Philipp Thomas wrote:
On Fri, 30 Nov 2012 13:10:13 -0800, Linda Walsh
You can cleanly tear down FS's w/o initrd,
and with lilo, you can support
all the file systems.
You must be joking! Lilo has no support what so ever as it uses block
numbers. The drawback is that you have to run lilo everytime you
modify or replace the kernel/
You need to reread what I said. With lilo all the file systems can
be supported. I didn't say lilo does anything w/the file systems. I said
all can be supported, including the ones Grub doesn't support -- since it uses
block numbers directly, no file system drivers are needed.
Be careful not to add the limitations of grub --
which needs considerable
Rubbish. Grub has its own file system drivers which are also its
achilles heel as you can't boot from filesystems it desn't support.
It has to considerable OS support -- namely all the drivers for
all the file systems you want to support. Unlike, say the kernel which can
insert them as needed, if I want to support a new fs, a grub driver has to be
written and grub has to be rebuilt. Mirroring your issue above -- every time
you add or remove a file system, you have to rebuild grub -- a far more complex
task than an automated run of lilo which takes about 1/100th the time as it does
to build a kernel. You make it sound like running it is a problem. If you
add it as part of your kernel build, you don't have to run it. It simply becomes
part of installing a new kernel.
If you want to add a new fs, updating grub involves writing or adapting
the kernel driver (more OS support). I have have been told people have problems
getting grub to use a built-in, text-mode, screen and that it defaults to
a frame-buffer requiring basic graphics support. It doesn't seem it is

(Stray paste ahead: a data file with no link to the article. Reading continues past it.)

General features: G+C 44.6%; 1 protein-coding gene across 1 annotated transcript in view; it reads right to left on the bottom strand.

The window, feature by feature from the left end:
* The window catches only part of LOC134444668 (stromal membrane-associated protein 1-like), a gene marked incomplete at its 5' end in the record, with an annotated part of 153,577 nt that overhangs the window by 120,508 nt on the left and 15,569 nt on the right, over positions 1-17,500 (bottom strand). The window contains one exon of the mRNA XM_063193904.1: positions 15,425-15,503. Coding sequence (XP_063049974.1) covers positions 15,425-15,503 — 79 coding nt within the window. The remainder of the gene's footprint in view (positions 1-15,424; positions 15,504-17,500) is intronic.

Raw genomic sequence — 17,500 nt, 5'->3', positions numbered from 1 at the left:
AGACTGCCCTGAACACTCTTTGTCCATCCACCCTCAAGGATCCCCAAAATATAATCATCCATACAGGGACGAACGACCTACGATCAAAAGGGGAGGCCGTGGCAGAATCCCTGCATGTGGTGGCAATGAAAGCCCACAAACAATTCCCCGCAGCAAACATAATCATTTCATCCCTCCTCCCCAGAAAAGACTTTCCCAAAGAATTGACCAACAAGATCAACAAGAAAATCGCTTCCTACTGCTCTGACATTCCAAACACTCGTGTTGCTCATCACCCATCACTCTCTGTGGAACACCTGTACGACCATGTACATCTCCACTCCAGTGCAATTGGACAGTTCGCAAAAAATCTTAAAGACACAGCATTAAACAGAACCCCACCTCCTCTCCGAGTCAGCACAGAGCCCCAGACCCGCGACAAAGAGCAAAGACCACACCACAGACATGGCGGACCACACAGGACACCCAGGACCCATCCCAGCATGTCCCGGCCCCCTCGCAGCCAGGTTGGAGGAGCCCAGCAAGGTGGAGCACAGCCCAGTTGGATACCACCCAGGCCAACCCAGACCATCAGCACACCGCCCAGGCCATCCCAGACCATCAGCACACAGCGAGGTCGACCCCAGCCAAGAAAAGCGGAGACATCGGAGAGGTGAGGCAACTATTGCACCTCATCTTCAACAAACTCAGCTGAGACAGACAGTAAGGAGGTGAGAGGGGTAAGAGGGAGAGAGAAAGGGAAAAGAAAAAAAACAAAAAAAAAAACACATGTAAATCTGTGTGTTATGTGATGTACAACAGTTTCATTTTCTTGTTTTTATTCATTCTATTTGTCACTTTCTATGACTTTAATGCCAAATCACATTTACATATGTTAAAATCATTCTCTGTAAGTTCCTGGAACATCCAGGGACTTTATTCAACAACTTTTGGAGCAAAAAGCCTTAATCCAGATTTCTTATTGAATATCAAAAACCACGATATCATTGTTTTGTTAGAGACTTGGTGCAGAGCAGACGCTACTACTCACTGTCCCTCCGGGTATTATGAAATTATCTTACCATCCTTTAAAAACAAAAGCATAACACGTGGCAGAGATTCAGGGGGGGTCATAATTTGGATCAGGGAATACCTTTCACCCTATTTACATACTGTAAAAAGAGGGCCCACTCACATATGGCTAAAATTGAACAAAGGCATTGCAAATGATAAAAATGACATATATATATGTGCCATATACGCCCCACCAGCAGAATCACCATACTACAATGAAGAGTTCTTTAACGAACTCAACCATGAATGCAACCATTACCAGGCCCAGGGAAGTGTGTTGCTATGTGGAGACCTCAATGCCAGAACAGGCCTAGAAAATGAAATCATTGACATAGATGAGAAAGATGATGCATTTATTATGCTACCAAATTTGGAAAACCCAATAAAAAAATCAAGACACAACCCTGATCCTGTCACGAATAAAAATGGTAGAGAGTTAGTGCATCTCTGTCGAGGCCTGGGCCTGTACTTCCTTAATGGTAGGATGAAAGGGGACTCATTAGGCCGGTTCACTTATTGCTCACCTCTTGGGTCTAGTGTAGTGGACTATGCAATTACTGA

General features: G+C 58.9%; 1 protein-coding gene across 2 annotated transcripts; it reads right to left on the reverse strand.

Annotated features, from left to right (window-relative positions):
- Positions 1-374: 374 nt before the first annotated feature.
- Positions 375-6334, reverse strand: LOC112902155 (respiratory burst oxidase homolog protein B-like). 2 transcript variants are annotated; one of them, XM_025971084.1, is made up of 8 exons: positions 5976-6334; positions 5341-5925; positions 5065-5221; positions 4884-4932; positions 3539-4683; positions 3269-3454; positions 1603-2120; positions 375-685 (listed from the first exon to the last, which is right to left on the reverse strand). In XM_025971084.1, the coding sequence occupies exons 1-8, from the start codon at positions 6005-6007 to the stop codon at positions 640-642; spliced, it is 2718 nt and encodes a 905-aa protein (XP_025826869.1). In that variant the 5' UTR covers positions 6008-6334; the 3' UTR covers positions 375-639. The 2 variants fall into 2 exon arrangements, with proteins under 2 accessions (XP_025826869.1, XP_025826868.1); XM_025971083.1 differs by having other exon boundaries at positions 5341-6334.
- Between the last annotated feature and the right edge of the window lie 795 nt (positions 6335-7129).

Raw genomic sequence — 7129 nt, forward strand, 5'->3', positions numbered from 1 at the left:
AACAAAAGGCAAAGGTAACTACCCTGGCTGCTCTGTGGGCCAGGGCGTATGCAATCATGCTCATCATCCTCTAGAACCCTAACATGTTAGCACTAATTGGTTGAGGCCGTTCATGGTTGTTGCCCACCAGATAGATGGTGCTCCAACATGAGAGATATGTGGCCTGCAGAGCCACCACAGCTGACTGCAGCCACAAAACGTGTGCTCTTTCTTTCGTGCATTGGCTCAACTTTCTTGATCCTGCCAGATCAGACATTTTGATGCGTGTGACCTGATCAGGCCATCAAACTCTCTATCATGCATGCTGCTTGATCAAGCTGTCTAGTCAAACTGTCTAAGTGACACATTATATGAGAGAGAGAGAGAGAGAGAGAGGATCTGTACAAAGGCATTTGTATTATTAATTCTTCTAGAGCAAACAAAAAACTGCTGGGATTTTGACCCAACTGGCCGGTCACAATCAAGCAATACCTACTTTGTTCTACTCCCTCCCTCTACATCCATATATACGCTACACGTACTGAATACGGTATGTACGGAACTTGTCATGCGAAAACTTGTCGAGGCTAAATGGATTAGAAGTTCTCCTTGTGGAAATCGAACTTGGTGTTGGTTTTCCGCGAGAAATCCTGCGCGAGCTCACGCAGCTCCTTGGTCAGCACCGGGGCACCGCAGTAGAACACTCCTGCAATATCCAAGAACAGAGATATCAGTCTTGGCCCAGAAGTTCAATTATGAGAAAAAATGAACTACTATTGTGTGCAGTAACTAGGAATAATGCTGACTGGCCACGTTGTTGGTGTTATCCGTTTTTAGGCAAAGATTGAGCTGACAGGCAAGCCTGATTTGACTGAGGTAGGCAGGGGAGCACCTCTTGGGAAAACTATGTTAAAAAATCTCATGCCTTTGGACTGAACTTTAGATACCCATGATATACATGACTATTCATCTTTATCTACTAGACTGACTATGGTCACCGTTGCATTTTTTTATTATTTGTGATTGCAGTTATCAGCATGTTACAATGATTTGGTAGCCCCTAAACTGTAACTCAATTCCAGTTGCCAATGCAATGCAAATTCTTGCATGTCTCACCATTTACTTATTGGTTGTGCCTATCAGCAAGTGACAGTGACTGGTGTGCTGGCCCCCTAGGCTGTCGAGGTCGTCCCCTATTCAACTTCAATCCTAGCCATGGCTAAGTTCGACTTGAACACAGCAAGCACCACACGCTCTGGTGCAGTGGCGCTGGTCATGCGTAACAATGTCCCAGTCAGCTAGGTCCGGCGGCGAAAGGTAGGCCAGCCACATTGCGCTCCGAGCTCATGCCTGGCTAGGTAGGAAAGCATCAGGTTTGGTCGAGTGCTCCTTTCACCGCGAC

possible to use linux device names, and to get disk-label support, it needs
an OS so it can get udev support.
a female would have any input into the linux
boot process, let alone an outspoken one like me. How could any woman
have any ideas about linux that wouldn't be inferior to anything men
come up with?
That's making it too easy by simply discarding all critique as being
based on sexism. That totally neglects that there could be other,
possibly more prominent reasons why your ideas are rejected.
I wasn't talking so much about my ideas, specifically, but
more the structure of the ideas and how decisions are made.
Gender gets used as a 'short-hand' for a host of gender-related
issues even though the issue themselves may have no ostensible
gender connection. Note: a non-trivial percentage of either gender
favors "styles" of the 'opposite' gender, and a majority of either
sex is capable of using either. However, the male-centric bias
appears stronger in the technical computer arena. Open-source
projects seem to be more heavily biased along those lines for
various reasons (fewer layers of managers, doc and test writing that
tend to to force more retrospection of code and development, as
I believe you will find more males used to win/lose
discussions and fewer who would be more committed to finding win-win
scenarios. Very often I see dominance used to force their
ideas down other people's throats: "This is the way we are doing
things, get over it", etc...
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